JetBlue launched a hostile takeover of Spirit Airlines after its previous takeover offer was rejected. So said the New York-based airline a release that the $30 per share offer was “all-cash” and “fully funded.”
Earlier this month, Spirit’s board of directors rejected JetBlue’s offer of $33 a share to acquire the airline in favor of an existing merger agreement with Frontier, one of its ultra-low-cost competitors. The board cited antitrust issues and “an unacceptable level of closure risk” for its shareholders as reasons for rejecting the JetBlue offer.
But JetBlue still plans to acquire Spirit whether it wants to go through with the deal or not. The airline has said absorbing Spirit would allow it to better compete with the “Big Four” carriers by increasing the size of its fleet and roster of trained pilots.
“JetBlue offers greater value — a significant cash premium — greater security and greater benefits for all stakeholders,” JetBlue CEO Robin Hayes said in a statement. “Frontier offers less value, more risk, no divestiture obligations and no reverse break-up fee, despite more overlap on non-stop routes and their own regulatory challenges.”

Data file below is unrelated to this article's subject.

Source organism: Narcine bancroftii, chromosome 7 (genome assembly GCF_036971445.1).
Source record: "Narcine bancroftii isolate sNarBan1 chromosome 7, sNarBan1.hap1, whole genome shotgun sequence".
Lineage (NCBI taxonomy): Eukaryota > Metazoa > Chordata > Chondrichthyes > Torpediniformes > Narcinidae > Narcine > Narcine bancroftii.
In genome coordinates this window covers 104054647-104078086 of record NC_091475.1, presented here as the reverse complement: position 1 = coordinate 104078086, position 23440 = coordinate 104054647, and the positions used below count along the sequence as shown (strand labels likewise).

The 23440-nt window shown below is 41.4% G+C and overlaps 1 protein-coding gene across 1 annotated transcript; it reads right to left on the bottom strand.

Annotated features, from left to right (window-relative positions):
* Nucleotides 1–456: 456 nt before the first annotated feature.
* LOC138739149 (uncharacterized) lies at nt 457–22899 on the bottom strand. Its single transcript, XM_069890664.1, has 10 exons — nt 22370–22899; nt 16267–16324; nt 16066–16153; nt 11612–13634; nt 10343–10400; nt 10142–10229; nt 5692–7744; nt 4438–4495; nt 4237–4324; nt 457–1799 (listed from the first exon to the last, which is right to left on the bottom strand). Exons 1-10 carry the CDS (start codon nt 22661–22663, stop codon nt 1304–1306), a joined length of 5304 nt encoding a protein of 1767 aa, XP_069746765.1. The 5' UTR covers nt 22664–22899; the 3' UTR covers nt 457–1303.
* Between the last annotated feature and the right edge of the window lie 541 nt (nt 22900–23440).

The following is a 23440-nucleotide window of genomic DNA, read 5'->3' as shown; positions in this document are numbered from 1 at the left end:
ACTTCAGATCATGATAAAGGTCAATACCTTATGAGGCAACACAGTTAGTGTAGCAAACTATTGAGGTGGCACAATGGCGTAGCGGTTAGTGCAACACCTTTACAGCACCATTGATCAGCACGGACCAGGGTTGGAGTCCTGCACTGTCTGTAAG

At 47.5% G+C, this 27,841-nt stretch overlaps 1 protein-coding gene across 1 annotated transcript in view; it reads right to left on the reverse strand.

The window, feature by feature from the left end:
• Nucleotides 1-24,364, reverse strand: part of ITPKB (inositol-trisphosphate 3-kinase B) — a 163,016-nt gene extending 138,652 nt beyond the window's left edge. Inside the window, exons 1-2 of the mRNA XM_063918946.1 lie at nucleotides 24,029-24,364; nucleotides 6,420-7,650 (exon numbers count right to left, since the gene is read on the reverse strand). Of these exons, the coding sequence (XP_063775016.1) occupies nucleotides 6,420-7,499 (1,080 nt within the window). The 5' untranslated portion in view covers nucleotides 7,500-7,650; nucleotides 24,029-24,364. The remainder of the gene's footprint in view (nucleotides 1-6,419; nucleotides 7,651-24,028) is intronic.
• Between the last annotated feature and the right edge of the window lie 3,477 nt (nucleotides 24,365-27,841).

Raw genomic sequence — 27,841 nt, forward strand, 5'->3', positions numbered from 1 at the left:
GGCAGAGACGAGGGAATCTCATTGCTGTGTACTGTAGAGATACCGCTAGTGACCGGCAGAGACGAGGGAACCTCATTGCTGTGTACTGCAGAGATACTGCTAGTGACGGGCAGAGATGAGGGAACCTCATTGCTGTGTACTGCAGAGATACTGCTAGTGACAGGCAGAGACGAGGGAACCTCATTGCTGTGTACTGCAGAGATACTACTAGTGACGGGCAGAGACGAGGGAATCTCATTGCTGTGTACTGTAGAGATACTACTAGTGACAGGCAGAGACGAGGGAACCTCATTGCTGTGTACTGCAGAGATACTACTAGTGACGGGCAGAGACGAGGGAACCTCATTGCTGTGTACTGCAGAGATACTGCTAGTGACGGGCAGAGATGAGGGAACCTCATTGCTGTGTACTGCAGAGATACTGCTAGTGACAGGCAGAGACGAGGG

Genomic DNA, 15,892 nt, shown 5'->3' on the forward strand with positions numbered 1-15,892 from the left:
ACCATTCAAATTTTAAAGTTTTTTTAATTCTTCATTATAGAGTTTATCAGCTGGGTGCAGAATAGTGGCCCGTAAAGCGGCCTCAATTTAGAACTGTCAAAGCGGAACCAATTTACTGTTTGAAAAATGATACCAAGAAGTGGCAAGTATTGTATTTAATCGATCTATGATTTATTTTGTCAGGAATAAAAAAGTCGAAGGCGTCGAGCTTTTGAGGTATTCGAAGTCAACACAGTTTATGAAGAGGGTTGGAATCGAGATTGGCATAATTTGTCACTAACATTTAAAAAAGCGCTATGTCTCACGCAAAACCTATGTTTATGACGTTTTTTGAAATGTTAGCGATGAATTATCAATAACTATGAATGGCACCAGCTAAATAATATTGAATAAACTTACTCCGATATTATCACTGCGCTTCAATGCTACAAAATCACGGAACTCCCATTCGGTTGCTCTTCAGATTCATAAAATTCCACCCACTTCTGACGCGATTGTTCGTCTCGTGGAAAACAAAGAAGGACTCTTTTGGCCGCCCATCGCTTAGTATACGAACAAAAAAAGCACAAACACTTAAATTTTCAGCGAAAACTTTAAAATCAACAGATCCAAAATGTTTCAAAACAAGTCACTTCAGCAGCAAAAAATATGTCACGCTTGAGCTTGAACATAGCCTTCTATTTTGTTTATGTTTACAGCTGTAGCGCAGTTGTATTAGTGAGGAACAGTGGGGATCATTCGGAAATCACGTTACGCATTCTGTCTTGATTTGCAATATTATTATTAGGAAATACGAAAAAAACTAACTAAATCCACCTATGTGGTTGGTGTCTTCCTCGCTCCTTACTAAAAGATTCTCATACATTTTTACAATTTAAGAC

JetBlue is urging Spirit shareholders to vote against the Frontier deal. The company also said it remains open to a “consensual transaction for $33” but will continue with its hostile takeover in the meantime. Both combinations would create the fifth largest airline in the US.
Spirit’s reference to antitrust issues relates to JetBlue’s involvement with American Airlines since 2000 under the umbrella of the North American Alliance (NEA), an initiative to combine services in New York City and Boston. The NEA wants to make it easier for passengers to board connecting flights from both airlines and should bring more routes to both cities.
While both companies claim the NEA increases competition, the Justice Department says filed an antitrust complaint against the alliance last September 2021, stating that it will “not only eliminate significant competition in these cities, but also hurt air travelers across the country by significantly reducing JetBlue’s incentive to compete with America elsewhere, reducing an already highly concentrated industry is further consolidated.”
JetBlue calls Spirit’s antitrust issues “a smokescreen to distract from the fact that the Frontier merger faces similar regulatory risks but lacks shareholder protection.”